Pourmohammadi

Justice Minister calls for MKO extradition to stand trial in Iran

TEHRAN (FNA)- Iranian Justice Minister Mostafa Pour-Mohammadi called for the extradition of the members of the terrorist Mojahedin-e Khalq Organization (MKO, also known as MEK, NCRI or PMOI) to Iran to face trials for the offenses and crimes they have committed in the country in the last several decades.

“The terrorist MKO members should be handed over to Iran to be put on trial for their crimes against the Iranian nation,” the Iranian justice minister told reporters in Tehran on Sunday.

Pour-Mohammadi underlined that the MKO agents must stand trial for killing “thousands of our citizens”, damaging the Iranians’ public properties and “helping our enemies.”

“These individuals are criminals and guilty and they must be handed over to our courts so that we would deal with their offenses,” the Iranian justice minister added.

In relevant remarks last week, Iraq’s Justice Minister Hassan Al-Shammari announced that Iran is entitled to the right to ask for the extradition of the terrorist MKO members.

“According to an agreement signed between Iran and Iraq on the swap of prisoners, Iran can ask for the extradition of the MKO members,” the website of the Islamic Supreme Council of Iraq (ISCI) quoted Al-Shammari as saying.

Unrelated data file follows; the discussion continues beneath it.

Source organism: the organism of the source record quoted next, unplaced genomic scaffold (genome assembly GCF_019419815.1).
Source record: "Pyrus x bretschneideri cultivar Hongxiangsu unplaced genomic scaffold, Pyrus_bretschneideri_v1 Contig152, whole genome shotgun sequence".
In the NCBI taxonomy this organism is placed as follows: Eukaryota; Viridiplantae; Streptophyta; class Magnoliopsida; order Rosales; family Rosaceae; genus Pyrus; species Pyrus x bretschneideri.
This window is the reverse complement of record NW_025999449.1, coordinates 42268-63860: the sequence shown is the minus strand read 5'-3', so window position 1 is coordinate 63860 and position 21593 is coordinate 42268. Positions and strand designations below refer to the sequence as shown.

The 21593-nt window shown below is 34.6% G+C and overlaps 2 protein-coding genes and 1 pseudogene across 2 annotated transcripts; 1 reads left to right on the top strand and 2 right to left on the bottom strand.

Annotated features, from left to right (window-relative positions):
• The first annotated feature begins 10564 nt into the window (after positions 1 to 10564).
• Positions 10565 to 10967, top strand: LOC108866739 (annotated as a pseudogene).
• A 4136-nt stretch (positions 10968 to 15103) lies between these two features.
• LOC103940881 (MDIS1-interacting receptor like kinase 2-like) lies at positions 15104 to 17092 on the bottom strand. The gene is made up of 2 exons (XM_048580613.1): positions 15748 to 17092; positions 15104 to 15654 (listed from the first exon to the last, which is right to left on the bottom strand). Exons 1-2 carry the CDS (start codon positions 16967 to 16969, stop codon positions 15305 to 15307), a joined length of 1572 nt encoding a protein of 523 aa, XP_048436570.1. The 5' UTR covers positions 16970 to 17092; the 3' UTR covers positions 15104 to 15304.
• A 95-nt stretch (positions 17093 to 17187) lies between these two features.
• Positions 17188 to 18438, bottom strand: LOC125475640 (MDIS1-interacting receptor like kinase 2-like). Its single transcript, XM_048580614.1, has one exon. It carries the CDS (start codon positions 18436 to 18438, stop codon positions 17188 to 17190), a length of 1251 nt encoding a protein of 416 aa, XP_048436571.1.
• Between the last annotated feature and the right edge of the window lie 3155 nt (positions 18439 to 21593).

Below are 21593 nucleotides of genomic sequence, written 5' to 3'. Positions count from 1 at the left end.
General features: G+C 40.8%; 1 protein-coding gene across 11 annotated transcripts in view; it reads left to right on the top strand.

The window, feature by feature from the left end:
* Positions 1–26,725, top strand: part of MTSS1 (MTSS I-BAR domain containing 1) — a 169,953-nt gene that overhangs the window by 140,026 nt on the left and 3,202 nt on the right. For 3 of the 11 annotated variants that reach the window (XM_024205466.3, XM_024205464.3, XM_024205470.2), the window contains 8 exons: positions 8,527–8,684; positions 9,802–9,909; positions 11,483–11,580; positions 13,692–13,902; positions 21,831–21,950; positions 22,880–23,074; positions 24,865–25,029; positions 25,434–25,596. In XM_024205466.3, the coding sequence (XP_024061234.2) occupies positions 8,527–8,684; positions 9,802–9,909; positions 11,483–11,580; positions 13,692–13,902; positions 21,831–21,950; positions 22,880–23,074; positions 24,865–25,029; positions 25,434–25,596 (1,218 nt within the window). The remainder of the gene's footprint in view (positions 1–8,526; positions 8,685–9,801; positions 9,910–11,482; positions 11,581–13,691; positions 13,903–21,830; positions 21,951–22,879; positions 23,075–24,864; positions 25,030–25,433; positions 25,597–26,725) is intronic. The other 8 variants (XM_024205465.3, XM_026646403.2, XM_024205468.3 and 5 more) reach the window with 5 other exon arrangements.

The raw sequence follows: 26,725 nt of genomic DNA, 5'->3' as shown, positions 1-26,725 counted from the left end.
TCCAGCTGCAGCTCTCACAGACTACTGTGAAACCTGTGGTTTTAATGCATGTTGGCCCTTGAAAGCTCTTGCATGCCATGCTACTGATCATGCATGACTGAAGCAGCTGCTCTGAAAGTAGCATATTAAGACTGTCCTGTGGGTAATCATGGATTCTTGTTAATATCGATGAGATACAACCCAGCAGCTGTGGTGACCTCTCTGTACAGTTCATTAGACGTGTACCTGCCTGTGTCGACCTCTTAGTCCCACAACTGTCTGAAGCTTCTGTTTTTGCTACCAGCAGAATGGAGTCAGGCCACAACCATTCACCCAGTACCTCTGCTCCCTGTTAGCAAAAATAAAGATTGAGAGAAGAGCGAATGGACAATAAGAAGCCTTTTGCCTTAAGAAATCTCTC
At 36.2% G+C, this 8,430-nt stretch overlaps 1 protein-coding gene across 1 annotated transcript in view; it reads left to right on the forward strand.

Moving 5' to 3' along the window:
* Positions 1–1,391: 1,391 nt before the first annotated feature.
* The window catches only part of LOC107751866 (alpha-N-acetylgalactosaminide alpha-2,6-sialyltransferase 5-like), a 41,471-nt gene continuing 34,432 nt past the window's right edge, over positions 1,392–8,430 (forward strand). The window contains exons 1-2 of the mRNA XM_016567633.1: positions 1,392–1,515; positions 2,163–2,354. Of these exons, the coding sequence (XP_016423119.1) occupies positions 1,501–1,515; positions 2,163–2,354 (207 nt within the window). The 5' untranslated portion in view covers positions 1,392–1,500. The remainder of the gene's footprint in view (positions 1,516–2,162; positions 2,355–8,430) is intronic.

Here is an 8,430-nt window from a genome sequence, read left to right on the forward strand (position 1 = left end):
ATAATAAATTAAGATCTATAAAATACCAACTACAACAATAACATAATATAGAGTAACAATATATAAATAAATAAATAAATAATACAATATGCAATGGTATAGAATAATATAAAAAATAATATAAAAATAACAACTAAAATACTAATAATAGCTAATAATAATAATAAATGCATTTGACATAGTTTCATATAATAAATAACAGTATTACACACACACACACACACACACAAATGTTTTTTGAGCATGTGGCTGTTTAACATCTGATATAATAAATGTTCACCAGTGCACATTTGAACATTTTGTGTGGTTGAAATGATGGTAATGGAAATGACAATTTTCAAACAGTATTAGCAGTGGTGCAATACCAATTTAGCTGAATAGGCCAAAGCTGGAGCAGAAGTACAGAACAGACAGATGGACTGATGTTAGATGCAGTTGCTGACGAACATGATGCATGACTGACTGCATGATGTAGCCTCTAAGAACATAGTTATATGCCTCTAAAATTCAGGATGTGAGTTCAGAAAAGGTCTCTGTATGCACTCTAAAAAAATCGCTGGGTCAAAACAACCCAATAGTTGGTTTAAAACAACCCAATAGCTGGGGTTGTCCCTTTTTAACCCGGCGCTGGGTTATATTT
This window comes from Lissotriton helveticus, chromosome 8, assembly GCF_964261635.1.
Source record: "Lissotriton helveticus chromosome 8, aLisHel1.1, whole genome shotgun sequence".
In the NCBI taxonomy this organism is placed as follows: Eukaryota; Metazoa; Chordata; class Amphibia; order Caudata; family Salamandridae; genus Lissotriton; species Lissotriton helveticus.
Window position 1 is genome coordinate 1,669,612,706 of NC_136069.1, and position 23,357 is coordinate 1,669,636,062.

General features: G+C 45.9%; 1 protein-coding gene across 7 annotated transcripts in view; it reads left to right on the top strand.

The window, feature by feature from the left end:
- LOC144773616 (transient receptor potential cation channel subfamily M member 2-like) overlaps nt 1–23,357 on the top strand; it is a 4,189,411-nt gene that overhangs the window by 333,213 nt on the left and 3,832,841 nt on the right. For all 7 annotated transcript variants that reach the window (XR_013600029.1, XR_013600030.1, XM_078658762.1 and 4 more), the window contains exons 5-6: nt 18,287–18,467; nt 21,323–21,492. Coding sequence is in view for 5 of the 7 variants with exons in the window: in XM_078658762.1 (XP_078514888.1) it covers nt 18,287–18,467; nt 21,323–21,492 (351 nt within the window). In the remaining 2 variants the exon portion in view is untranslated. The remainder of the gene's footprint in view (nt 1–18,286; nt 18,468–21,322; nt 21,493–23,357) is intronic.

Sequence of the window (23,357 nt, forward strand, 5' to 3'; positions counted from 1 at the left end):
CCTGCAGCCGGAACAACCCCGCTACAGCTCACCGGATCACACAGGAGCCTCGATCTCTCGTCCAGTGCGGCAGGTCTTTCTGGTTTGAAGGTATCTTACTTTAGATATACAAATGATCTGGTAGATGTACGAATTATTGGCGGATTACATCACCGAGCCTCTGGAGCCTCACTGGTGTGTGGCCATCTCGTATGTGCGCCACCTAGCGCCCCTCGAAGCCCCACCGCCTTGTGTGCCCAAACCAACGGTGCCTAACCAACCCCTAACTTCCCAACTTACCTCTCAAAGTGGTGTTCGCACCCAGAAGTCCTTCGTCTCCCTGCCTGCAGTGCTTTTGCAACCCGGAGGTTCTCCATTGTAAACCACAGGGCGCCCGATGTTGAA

The Iraqi justice minister noted that if Iran asks for the extradition of MKO members, Iraq will hand them over to Iran.

The last group of MKO terrorists at Camp Ashraf, now called Camp New Iraq, was evicted by the Iraqi government on September 11 to join other members of the terrorist group in the former US-held Camp Liberty, now called Camp Hurriya, near Baghdad International Airport where they are awaiting relocation to other countries.

The MKO, founded in the 1960s, blended elements of Islamism and Stalinism and participated in the overthrow of the US-backed Shah of Iran in 1979. Ahead of the revolution, the MKO conducted attacks and assassinations against both Iranian and western targets.

The group started assassination of the citizens and officials after the revolution in a bid to take control of the newly-established Islamic Republic. It killed several of Iran’s new leaders in the early years after the revolution, including the then President, Mohammad Ali Rajayee, Prime Minister, Mohammad Javad Bahonar and the Judiciary Chief, Mohammad Hossein Beheshti who were killed in bomb attacks by the MKO members in 1981.

The group fled to Iraq in 1986, where it was protected by Saddam Hussein and where it helped the Iraqi dictator suppress Shiite and Kurd uprisings in the country.

The terrorist group joined Saddam’s army during the Iraqi imposed war on Iran (1980-1988) and helped Saddam and killed thousands of Iranian civilians and soldiers during the US-backed Iraqi imposed war on Iran.

Since the 2003 US invasion of Iraq, the group, which now adheres to a pro-free-market philosophy, has been strongly backed by neo-conservatives in the United States, who eventually took the MKO off the US terror list.

The US formally removed the MKO from its list of terror organizations in early September 2012, one week after the then Secretary of State, Hillary Clinton, sent the US Congress a classified communication about the move. The decision made by Clinton enabled the group to have its assets under the US jurisdiction unfrozen and do business with the American entities, the State Department said in a statement at the time.

By Fars News Agency

 

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